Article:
Self-Care Friday with Matt
I felt that after talking about some of the contributing factors to child abuse, that it would be a good time to talk about self-care and some simple emotional regulation techniques.
Before I go into describing a couple of simple practices, I want to make note that emotions are real and everyone has different experiences with how we are “supposed” to express them. I believe that it is important that we DO NOT suppress emotions, we should acknowledge them and it is fine if the strong emotions need to be expressed loudly, just be sure that it is safe and no one will be harmed in that expression, including yourself. If you feel that you need to harm yourself to gain relief from the emotions you are feeling, please reach out to someone for assistance.
I’d like to share a couple of things that I do to maintain my emotional health. I am by no means an expert on this but like I said we all have some things we do to “make it” through the pandemic.
Honestly, I love kicking back on my couch with a blanket and a beer on those cold or rainy days. When the cold and rain seem to linger on forever, I do my best to look for something that needs to be taken care of. Maybe the dishes or that dusting that I’ve let go for too long.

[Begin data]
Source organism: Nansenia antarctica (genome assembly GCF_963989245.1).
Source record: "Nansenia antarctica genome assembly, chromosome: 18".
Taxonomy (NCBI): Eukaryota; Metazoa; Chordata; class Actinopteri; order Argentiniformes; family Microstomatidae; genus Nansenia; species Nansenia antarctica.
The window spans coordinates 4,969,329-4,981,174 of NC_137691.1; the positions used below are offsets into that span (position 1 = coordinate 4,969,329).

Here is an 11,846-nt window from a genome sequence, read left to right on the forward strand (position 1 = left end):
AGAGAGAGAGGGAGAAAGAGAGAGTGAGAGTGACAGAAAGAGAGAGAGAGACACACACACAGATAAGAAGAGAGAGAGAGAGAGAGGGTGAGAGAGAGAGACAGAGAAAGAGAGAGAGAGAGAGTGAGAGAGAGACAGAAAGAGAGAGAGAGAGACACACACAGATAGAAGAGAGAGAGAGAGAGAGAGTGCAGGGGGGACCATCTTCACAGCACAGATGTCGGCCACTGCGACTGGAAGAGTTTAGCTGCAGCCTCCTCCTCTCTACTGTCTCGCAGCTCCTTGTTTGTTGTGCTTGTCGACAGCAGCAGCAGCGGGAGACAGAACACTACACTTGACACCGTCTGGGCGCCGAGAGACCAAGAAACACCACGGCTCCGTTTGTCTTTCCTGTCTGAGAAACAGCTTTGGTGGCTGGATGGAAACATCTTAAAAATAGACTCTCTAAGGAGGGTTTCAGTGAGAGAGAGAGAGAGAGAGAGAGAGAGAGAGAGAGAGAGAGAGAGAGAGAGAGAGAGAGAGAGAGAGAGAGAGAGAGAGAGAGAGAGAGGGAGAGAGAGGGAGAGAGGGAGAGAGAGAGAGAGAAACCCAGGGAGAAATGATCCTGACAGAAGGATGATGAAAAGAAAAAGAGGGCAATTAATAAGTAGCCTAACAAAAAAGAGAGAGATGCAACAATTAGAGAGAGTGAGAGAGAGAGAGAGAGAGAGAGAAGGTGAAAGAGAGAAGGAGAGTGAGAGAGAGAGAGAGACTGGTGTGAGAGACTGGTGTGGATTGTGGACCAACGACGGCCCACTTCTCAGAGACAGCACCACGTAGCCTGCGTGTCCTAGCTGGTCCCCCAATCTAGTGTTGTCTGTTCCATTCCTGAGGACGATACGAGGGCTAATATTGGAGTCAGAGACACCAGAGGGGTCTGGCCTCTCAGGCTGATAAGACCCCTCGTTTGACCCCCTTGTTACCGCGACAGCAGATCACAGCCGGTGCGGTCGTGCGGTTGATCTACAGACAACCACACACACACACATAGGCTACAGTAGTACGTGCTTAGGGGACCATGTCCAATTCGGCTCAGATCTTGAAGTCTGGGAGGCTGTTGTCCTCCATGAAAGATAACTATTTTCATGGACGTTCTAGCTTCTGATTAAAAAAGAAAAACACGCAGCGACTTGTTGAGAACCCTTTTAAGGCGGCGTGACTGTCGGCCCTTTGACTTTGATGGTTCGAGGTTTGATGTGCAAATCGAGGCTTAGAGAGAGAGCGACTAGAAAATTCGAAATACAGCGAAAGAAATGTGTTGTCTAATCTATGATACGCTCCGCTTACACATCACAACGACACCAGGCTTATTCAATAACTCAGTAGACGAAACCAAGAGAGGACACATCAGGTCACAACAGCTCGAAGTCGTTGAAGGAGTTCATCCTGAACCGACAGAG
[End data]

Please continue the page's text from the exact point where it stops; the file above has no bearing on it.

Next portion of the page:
Sometimes I’m in the middle of working or taking care of kids and I find the anxiety or pressure building in my chest, or my mind begins to fill with distractions of all types. I know I need to keep plugging away but I just need….. something! Breathing, deep in hold for a count and a long exhale. I do this four to six times and it clears my mind and reduces the pressures in my chest so I can make it through to that next break! As a parent there are videos that you can run through with your children one is Elmo belly breathing which can be found on YouTube.
I have also had moments where I feel so disconnected, exceptionally anxious and unable focus. Breathing just didn’t work my mind was still racing so I went with a grounding technique; A common one to use is the 5,4,3,2,1 grounding technique. It takes a little more time and does require focusing on yourself and your surroundings if you are working with children you can try to make this something you do together too:
You begin by looking for 5 things that you can see and say them out loud, trying to do so calmly, and take a deep breath.
Then paying attention to your body name 4 things you can feel, the seam of you socks, or the chair pressing against your back, and take a deep breath.
Next listen for 3 sounds (I ignore my tinnitus since that’s always there) but maybe you’ll notice a grumbling stomach or the squeak of your chair, and take a deep breath
Find 2 things you smell may be difficult, the hand sanitizer on your hands or the coffee you drank this morning, or if you can’t smell anything name the 2 things you like to smell, and take a deep breath.
And finally, 1 thing you taste, again if you can’t taste anything name one thing you like to taste, and take a deep breath.